POLICEMAN (Ha-shoter) had all the potential of being a great, emotional film.
Up until the midway point of the film, I was totally grossed in the story of 5 Israeli anti-terrorist policemen, who are facing charges of killing innocent civilans. Collectively, they agree that one of their colleagues (for reasons which are revealed in the film) will become the scapegoat for the charges.
What an intriguing premise. But, unfortunately, POLICEMAN becomes too smart for its own good. It introduces a second storyline, midway through the film, that forces a momentum shift from which it never recovers.
Up until then the film simmers with a sense of bravado and masculinity, as each of the policemen jostle their way for supremacy when in each other’s company. Their bond for each other is unbreakable. Traces of homo-erotism is found in every scene.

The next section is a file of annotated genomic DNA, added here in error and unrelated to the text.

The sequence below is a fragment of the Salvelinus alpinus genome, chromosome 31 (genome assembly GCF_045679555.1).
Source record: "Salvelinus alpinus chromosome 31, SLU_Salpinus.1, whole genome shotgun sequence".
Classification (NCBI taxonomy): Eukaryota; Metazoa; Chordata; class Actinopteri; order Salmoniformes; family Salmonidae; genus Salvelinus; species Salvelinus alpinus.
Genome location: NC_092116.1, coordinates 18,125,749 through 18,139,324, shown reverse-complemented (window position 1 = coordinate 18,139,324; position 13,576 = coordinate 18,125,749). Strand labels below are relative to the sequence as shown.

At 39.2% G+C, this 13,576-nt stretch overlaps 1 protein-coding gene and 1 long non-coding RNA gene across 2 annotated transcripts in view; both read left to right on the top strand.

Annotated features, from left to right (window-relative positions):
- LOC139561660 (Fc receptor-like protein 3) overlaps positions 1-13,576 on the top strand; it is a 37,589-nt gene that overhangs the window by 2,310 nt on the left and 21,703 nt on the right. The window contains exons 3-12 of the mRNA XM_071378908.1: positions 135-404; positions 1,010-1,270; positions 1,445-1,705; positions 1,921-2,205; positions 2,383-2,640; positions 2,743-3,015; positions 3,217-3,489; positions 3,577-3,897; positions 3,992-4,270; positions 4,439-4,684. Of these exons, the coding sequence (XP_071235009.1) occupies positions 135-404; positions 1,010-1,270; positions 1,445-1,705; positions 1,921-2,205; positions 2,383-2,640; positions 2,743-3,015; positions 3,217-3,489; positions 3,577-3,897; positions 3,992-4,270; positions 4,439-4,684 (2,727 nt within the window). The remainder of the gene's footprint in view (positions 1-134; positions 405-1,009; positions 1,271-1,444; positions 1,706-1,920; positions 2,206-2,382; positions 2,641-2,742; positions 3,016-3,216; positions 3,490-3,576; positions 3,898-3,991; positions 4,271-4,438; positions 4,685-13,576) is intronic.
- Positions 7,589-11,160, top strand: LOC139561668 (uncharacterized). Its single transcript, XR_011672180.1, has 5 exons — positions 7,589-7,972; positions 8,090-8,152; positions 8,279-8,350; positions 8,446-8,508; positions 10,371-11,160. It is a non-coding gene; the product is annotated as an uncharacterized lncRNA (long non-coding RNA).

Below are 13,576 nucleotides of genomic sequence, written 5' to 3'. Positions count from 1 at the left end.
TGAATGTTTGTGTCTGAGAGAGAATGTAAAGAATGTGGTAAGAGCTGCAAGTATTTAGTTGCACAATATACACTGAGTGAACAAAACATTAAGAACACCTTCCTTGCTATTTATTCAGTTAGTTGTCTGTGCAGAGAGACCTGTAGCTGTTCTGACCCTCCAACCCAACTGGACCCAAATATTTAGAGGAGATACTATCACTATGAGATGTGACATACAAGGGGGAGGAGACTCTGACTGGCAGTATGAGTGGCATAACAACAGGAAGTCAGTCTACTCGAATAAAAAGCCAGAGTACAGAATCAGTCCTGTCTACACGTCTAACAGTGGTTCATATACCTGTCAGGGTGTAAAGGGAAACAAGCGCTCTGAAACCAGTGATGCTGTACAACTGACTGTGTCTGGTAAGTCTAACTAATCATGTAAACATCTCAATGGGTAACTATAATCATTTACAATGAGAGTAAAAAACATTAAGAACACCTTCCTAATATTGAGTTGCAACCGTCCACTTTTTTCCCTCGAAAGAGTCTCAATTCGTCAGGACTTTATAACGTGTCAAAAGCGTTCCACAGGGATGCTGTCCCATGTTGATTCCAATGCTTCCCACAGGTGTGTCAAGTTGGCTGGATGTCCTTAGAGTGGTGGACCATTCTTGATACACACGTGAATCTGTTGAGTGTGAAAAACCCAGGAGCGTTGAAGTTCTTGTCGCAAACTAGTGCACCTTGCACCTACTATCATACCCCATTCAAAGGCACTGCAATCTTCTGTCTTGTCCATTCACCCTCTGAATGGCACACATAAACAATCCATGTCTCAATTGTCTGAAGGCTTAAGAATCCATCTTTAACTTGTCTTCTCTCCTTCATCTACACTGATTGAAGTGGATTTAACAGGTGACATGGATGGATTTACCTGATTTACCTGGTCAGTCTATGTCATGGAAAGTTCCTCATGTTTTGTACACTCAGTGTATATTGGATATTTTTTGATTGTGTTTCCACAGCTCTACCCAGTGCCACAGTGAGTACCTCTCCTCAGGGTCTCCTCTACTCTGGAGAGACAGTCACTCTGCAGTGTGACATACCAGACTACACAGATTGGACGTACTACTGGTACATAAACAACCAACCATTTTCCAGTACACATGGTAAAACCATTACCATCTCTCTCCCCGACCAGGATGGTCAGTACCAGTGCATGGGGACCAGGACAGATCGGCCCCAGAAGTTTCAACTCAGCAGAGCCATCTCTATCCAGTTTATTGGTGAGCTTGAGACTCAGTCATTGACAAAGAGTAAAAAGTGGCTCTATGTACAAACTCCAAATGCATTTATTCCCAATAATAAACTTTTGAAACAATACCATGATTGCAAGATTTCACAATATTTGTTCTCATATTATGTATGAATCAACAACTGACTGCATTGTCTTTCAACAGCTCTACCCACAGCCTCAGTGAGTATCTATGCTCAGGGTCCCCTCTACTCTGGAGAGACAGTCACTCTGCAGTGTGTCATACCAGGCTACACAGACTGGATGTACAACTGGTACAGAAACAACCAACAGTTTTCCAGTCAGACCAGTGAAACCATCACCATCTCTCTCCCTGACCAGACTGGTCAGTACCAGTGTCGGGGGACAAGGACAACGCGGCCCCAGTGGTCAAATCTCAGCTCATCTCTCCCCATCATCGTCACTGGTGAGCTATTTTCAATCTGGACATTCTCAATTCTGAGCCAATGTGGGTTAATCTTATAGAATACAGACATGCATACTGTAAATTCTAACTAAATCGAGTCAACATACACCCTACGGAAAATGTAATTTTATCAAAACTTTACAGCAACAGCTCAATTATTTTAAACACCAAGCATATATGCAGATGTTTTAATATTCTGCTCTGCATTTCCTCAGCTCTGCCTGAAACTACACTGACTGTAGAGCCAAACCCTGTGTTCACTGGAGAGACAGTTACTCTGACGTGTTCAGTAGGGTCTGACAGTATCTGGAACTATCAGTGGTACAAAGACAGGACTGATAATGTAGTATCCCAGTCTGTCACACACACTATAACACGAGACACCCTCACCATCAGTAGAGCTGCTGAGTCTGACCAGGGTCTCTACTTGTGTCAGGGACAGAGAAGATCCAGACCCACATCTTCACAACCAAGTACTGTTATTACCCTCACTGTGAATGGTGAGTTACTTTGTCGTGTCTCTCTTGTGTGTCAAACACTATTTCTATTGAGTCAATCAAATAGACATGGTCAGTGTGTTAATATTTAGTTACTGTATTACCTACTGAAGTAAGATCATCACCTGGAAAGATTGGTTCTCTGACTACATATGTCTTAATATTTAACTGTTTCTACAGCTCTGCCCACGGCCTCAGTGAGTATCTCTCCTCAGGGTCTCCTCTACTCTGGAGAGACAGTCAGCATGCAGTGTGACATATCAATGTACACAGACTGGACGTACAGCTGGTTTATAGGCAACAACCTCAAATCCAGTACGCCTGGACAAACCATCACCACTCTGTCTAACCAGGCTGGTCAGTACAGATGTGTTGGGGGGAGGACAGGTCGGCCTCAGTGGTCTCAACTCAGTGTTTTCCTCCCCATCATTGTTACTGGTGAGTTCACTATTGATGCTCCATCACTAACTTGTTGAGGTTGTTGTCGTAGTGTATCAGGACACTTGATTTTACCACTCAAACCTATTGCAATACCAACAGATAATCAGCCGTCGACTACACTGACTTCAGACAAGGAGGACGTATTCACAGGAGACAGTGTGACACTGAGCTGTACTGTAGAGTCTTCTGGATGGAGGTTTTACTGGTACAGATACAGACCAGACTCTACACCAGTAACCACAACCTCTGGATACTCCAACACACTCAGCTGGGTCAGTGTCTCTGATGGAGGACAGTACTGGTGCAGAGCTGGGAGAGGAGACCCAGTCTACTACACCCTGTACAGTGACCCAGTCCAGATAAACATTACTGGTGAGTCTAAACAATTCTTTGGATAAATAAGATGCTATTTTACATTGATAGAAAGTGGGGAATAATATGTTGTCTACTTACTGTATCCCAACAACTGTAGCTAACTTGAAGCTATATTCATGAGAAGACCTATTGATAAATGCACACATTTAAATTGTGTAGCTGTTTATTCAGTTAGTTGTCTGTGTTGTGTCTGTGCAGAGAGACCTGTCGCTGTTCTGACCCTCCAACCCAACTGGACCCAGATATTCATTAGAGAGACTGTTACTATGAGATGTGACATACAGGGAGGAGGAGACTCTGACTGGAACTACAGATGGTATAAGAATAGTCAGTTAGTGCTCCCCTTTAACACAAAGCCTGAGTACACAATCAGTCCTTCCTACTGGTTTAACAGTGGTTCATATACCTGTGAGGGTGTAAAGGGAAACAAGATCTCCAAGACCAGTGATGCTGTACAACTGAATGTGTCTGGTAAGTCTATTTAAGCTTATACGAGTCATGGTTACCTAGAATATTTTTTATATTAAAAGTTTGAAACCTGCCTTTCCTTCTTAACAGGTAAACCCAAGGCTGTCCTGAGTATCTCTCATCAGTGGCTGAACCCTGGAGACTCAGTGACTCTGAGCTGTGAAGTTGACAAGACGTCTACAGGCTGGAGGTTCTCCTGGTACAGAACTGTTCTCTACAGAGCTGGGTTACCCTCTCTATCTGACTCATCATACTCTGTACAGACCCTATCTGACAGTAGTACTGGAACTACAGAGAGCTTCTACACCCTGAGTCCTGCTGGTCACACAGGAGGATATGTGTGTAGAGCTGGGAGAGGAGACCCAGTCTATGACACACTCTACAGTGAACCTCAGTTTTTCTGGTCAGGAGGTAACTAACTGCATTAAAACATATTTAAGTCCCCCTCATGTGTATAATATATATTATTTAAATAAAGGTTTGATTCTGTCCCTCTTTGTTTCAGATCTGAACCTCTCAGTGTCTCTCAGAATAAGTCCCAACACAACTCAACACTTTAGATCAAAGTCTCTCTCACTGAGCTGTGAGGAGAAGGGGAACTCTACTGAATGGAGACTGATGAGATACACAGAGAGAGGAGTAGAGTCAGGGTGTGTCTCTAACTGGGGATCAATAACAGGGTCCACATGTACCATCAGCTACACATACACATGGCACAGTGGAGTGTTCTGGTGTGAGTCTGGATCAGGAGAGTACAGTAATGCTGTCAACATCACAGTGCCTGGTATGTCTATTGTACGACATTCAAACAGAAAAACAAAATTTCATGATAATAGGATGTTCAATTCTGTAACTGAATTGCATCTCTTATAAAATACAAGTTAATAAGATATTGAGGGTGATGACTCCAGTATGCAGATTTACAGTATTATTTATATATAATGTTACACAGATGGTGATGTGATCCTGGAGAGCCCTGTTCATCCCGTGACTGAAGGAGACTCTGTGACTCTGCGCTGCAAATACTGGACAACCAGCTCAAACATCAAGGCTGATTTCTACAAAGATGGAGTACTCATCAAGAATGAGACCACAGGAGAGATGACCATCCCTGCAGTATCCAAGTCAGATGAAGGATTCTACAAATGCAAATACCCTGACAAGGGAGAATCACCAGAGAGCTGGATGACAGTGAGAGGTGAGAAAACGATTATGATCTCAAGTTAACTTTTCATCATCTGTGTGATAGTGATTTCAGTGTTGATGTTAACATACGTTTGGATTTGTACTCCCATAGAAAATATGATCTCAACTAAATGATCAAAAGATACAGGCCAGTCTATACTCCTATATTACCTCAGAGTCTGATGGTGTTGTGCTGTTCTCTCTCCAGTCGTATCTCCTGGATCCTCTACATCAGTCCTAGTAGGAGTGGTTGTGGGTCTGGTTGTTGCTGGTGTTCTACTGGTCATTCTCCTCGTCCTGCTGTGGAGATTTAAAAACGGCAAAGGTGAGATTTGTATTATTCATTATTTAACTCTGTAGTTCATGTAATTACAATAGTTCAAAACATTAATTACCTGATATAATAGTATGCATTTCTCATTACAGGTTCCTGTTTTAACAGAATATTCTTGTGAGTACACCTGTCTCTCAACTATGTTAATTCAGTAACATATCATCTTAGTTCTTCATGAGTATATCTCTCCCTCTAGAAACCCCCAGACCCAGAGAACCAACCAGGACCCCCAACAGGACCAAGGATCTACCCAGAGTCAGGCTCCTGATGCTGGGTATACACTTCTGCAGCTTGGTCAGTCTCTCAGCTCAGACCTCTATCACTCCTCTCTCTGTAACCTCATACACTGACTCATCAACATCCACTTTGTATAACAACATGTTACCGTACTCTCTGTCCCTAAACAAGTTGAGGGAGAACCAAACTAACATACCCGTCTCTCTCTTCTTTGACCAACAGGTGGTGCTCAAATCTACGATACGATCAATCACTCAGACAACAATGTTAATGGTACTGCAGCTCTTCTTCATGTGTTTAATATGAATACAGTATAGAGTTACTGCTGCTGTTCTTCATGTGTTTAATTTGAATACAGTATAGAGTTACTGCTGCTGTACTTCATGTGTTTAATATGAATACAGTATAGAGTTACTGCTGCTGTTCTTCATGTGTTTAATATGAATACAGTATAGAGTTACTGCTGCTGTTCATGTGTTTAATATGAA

But director Nadav Lapid, who also wrote the screenplay, should have either introduced his second storyline concurrently at the start of the film, or dismiss it entirely. Perhaps he felt that POLICEMAN couldn’t sustain the one narrative. Certainly at the halfway point the film needed to begin moving towards its conclusion. The final thirty minutes of the film feel rushed, and short on answers, particular for a major plot point.
If only the film stayed the course, allowing the characters to collide and the potential crossroads to appear, then I might have been talking to you about one of the best films of this year.
Policeman won the Best Screenplay award at the 2011 Jerusalem Film Festival, and was nominated in that category at the Israeli Film Academy Awards. It screens at the Sydney Film Festival in 2012.
Score: 2.5 / 5
– Rhett Bartlett